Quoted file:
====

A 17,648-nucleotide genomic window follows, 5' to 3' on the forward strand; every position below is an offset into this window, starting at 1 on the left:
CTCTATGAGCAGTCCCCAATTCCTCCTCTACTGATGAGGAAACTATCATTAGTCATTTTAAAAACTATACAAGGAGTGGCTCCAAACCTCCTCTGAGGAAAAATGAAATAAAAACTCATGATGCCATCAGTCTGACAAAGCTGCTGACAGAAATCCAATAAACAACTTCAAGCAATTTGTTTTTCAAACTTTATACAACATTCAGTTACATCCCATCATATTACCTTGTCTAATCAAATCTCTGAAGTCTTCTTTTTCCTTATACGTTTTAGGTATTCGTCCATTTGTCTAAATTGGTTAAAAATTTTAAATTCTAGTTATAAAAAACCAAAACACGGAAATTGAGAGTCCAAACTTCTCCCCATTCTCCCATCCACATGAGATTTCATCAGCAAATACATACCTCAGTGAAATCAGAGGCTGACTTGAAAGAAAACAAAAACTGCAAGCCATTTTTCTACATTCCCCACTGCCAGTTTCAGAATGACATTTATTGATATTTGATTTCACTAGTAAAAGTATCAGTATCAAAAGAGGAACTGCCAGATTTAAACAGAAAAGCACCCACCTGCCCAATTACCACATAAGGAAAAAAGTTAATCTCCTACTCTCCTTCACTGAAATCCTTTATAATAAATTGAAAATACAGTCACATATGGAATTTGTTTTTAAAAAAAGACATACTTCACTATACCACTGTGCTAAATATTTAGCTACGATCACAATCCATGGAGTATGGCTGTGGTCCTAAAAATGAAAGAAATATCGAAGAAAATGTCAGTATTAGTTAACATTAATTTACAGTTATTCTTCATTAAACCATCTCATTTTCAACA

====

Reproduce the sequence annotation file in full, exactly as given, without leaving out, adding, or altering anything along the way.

A 17,648-nucleotide genomic window follows, 5' to 3' on the forward strand; every position below is an offset into this window, starting at 1 on the left:
CTCTATGAGCAGTCCCCAATTCCTCCTCTACTGATGAGGAAACTATCATTAGTCATTTTAAAAACTATACAAGGAGTGGCTCCAAACCTCCTCTGAGGAAAAATGAAATAAAAACTCATGATGCCATCAGTCTGACAAAGCTGCTGACAGAAATCCAATAAACAACTTCAAGCAATTTGTTTTTCAAACTTTATACAACATTCAGTTACATCCCATCATATTACCTTGTCTAATCAAATCTCTGAAGTCTTCTTTTTCCTTATACGTTTTAGGTATTCGTCCATTTGTCTAAATTGGTTAAAAATTTTAAATTCTAGTTATAAAAAACCAAAACACGGAAATTGAGAGTCCAAACTTCTCCCCATTCTCCCATCCACATGAGATTTCATCAGCAAATACATACCTCAGTGAAATCAGAGGCTGACTTGAAAGAAAACAAAAACTGCAAGCCATTTTTCTACATTCCCCACTGCCAGTTTCAGAATGACATTTATTGATATTTGATTTCACTAGTAAAAGTATCAGTATCAAAAGAGGAACTGCCAGATTTAAACAGAAAAGCACCCACCTGCCCAATTACCACATAAGGAAAAAAGTTAATCTCCTACTCTCCTTCACTGAAATCCTTTATAATAAATTGAAAATACAGTCACATATGGAATTTGTTTTTAAAAAAAGACATACTTCACTATACCACTGTGCTAAATATTTAGCTACGATCACAATCCATGGAGTATGGCTGTGGTCCTAAAAATGAAAGAAATATCGAAGAAAATGTCAGTATTAGTTAACATTAATTTACAGTTATTCTTCATTAAACCATCTCATTTTCAACA